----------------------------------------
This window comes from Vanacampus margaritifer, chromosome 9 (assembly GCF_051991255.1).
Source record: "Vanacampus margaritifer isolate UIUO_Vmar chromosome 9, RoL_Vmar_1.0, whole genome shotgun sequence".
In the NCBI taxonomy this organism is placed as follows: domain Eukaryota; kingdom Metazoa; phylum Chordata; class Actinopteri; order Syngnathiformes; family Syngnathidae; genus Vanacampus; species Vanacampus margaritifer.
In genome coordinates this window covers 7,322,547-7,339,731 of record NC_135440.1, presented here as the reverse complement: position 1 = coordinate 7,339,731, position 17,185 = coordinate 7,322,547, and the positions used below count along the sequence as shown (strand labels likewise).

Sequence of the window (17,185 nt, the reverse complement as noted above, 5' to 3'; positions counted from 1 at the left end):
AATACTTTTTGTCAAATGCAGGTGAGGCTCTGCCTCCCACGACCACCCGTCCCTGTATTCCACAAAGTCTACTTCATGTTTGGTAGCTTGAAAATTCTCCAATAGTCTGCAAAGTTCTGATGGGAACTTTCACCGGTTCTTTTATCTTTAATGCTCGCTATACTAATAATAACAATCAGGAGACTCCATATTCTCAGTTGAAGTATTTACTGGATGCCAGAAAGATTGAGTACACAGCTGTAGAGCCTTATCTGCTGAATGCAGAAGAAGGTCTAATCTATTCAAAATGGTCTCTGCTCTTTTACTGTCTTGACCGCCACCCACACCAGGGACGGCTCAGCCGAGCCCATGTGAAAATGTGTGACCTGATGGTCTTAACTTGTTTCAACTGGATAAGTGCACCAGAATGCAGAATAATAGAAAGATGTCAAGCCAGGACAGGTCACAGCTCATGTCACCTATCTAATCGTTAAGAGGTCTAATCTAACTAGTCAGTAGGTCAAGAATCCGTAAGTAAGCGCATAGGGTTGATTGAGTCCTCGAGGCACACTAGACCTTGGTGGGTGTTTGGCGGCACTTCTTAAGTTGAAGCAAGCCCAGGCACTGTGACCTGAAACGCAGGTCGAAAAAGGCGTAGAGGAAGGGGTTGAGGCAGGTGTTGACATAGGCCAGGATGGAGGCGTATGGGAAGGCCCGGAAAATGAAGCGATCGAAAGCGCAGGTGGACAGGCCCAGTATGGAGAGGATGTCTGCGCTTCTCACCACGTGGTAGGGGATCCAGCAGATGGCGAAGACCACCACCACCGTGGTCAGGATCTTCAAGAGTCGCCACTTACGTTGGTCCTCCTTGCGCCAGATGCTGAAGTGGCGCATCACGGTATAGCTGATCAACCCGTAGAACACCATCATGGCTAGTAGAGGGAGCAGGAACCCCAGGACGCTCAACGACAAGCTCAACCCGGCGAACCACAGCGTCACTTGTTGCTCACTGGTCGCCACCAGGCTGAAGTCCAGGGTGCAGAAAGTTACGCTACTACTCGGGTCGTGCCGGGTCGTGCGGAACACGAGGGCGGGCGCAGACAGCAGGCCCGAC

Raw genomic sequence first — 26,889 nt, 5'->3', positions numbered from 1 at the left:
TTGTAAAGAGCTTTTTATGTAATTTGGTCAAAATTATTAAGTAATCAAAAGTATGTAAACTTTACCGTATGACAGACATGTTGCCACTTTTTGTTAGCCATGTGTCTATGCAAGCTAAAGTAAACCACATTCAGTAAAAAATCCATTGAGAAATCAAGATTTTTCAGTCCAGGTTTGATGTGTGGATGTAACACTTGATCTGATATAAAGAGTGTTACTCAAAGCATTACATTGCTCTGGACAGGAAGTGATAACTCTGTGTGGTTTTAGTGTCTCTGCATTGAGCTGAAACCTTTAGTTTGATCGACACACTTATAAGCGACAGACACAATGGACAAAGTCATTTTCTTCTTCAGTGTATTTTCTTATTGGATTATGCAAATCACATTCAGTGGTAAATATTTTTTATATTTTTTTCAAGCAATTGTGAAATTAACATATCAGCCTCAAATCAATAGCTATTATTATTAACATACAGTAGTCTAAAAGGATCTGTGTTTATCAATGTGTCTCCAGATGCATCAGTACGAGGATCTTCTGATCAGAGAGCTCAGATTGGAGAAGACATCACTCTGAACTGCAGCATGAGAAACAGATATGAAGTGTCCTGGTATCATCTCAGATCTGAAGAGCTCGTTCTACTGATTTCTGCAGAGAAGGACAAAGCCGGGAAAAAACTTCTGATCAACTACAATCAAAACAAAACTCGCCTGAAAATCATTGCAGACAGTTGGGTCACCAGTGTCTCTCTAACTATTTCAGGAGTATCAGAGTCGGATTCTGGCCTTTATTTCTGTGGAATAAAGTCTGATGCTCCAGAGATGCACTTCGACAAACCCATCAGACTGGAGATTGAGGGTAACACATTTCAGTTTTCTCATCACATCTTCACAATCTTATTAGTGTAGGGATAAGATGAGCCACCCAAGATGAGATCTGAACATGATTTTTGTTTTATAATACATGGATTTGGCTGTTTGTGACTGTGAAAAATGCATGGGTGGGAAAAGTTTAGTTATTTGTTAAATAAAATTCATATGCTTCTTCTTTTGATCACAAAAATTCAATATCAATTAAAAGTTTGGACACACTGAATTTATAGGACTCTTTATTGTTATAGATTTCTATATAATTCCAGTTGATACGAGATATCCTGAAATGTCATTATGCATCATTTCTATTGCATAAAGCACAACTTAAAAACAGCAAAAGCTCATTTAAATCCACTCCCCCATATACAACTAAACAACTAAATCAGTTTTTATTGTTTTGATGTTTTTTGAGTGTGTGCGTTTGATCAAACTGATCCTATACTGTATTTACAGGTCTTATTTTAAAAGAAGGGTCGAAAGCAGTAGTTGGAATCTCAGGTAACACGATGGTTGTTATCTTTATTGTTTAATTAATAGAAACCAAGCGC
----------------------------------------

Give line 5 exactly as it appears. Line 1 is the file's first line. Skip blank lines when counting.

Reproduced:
Sequence of the window (17,185 nt, the reverse complement as noted above, 5' to 3'; positions counted from 1 at the left end):